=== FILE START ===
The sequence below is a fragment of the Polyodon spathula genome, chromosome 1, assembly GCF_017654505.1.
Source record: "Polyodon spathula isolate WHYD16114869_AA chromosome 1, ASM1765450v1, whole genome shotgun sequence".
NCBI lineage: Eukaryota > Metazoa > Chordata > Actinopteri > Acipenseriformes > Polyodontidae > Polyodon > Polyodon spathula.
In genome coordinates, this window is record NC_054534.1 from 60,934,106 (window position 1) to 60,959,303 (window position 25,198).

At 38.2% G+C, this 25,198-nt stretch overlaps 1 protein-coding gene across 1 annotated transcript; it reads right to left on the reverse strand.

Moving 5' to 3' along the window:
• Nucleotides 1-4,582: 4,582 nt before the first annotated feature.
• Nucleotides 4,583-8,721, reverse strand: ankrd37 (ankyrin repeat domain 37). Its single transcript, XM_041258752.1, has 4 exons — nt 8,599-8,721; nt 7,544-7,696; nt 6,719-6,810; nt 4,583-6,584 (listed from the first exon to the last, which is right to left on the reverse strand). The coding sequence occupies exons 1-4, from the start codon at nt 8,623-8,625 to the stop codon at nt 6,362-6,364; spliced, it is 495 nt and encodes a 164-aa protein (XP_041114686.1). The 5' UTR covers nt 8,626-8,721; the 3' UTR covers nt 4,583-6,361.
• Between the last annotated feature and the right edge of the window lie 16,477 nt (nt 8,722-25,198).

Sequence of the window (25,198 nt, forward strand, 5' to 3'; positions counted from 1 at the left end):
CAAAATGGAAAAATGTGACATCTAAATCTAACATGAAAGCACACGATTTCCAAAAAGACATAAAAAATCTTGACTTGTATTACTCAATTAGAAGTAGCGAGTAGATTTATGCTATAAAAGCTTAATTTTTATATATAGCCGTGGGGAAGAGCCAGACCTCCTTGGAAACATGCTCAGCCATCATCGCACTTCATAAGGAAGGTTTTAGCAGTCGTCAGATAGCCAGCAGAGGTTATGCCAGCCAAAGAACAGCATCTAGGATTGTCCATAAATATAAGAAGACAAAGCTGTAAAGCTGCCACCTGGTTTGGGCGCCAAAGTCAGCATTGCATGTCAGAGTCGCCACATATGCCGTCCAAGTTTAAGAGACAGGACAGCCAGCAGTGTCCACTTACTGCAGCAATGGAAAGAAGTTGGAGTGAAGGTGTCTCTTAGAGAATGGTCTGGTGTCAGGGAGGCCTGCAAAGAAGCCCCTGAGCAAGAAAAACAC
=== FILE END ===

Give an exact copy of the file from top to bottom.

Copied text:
The sequence below is a fragment of the Polyodon spathula genome, chromosome 1, assembly GCF_017654505.1.
Source record: "Polyodon spathula isolate WHYD16114869_AA chromosome 1, ASM1765450v1, whole genome shotgun sequence".
NCBI lineage: Eukaryota > Metazoa > Chordata > Actinopteri > Acipenseriformes > Polyodontidae > Polyodon > Polyodon spathula.
In genome coordinates, this window is record NC_054534.1 from 60,934,106 (window position 1) to 60,959,303 (window position 25,198).

At 38.2% G+C, this 25,198-nt stretch overlaps 1 protein-coding gene across 1 annotated transcript; it reads right to left on the reverse strand.

Moving 5' to 3' along the window:
• Nucleotides 1-4,582: 4,582 nt before the first annotated feature.
• Nucleotides 4,583-8,721, reverse strand: ankrd37 (ankyrin repeat domain 37). Its single transcript, XM_041258752.1, has 4 exons — nt 8,599-8,721; nt 7,544-7,696; nt 6,719-6,810; nt 4,583-6,584 (listed from the first exon to the last, which is right to left on the reverse strand). The coding sequence occupies exons 1-4, from the start codon at nt 8,623-8,625 to the stop codon at nt 6,362-6,364; spliced, it is 495 nt and encodes a 164-aa protein (XP_041114686.1). The 5' UTR covers nt 8,626-8,721; the 3' UTR covers nt 4,583-6,361.
• Between the last annotated feature and the right edge of the window lie 16,477 nt (nt 8,722-25,198).

Sequence of the window (25,198 nt, forward strand, 5' to 3'; positions counted from 1 at the left end):
CAAAATGGAAAAATGTGACATCTAAATCTAACATGAAAGCACACGATTTCCAAAAAGACATAAAAAATCTTGACTTGTATTACTCAATTAGAAGTAGCGAGTAGATTTATGCTATAAAAGCTTAATTTTTATATATAGCCGTGGGGAAGAGCCAGACCTCCTTGGAAACATGCTCAGCCATCATCGCACTTCATAAGGAAGGTTTTAGCAGTCGTCAGATAGCCAGCAGAGGTTATGCCAGCCAAAGAACAGCATCTAGGATTGTCCATAAATATAAGAAGACAAAGCTGTAAAGCTGCCACCTGGTTTGGGCGCCAAAGTCAGCATTGCATGTCAGAGTCGCCACATATGCCGTCCAAGTTTAAGAGACAGGACAGCCAGCAGTGTCCACTTACTGCAGCAATGGAAAGAAGTTGGAGTGAAGGTGTCTCTTAGAGAATGGTCTGGTGTCAGGGAGGCCTGCAAAGAAGCCCCTGAGCAAGAAAAACAC